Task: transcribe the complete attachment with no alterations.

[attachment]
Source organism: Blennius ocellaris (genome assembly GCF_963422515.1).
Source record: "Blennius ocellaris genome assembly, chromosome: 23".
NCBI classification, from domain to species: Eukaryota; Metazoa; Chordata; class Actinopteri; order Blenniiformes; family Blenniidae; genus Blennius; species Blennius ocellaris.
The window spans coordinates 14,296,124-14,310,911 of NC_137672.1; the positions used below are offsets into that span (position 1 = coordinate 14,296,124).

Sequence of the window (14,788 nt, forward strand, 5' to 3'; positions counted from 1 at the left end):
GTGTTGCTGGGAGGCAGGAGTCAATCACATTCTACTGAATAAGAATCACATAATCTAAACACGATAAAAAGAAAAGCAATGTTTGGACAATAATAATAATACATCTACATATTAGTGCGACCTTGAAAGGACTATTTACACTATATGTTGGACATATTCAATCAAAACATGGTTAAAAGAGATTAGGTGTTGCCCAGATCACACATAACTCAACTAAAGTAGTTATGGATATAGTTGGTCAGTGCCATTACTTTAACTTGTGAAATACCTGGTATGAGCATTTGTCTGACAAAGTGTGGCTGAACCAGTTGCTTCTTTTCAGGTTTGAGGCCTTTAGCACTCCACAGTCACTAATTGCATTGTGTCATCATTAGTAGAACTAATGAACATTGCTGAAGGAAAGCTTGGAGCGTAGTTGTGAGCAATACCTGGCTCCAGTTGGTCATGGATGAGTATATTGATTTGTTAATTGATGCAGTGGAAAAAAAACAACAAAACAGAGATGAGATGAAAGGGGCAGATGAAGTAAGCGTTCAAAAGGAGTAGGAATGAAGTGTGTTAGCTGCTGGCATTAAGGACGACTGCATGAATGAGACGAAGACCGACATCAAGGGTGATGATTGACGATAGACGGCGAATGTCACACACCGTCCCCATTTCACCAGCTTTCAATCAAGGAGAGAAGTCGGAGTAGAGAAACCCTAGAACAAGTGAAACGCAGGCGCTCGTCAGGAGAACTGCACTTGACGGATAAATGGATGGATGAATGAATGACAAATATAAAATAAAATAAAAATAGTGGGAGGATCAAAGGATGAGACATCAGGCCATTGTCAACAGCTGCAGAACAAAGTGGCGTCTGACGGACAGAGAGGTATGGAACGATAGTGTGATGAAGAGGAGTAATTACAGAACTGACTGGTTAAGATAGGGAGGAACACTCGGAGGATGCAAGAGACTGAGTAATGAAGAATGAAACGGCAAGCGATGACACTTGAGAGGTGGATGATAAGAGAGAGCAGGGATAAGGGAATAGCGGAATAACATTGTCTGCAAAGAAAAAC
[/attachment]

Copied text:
Source organism: Blennius ocellaris (genome assembly GCF_963422515.1).
Source record: "Blennius ocellaris genome assembly, chromosome: 23".
NCBI classification, from domain to species: Eukaryota; Metazoa; Chordata; class Actinopteri; order Blenniiformes; family Blenniidae; genus Blennius; species Blennius ocellaris.
The window spans coordinates 14,296,124-14,310,911 of NC_137672.1; the positions used below are offsets into that span (position 1 = coordinate 14,296,124).

Sequence of the window (14,788 nt, forward strand, 5' to 3'; positions counted from 1 at the left end):
GTGTTGCTGGGAGGCAGGAGTCAATCACATTCTACTGAATAAGAATCACATAATCTAAACACGATAAAAAGAAAAGCAATGTTTGGACAATAATAATAATACATCTACATATTAGTGCGACCTTGAAAGGACTATTTACACTATATGTTGGACATATTCAATCAAAACATGGTTAAAAGAGATTAGGTGTTGCCCAGATCACACATAACTCAACTAAAGTAGTTATGGATATAGTTGGTCAGTGCCATTACTTTAACTTGTGAAATACCTGGTATGAGCATTTGTCTGACAAAGTGTGGCTGAACCAGTTGCTTCTTTTCAGGTTTGAGGCCTTTAGCACTCCACAGTCACTAATTGCATTGTGTCATCATTAGTAGAACTAATGAACATTGCTGAAGGAAAGCTTGGAGCGTAGTTGTGAGCAATACCTGGCTCCAGTTGGTCATGGATGAGTATATTGATTTGTTAATTGATGCAGTGGAAAAAAAACAACAAAACAGAGATGAGATGAAAGGGGCAGATGAAGTAAGCGTTCAAAAGGAGTAGGAATGAAGTGTGTTAGCTGCTGGCATTAAGGACGACTGCATGAATGAGACGAAGACCGACATCAAGGGTGATGATTGACGATAGACGGCGAATGTCACACACCGTCCCCATTTCACCAGCTTTCAATCAAGGAGAGAAGTCGGAGTAGAGAAACCCTAGAACAAGTGAAACGCAGGCGCTCGTCAGGAGAACTGCACTTGACGGATAAATGGATGGATGAATGAATGACAAATATAAAATAAAATAAAAATAGTGGGAGGATCAAAGGATGAGACATCAGGCCATTGTCAACAGCTGCAGAACAAAGTGGCGTCTGACGGACAGAGAGGTATGGAACGATAGTGTGATGAAGAGGAGTAATTACAGAACTGACTGGTTAAGATAGGGAGGAACACTCGGAGGATGCAAGAGACTGAGTAATGAAGAATGAAACGGCAAGCGATGACACTTGAGAGGTGGATGATAAGAGAGAGCAGGGATAAGGGAATAGCGGAATAACATTGTCTGCAAAGAAAAAC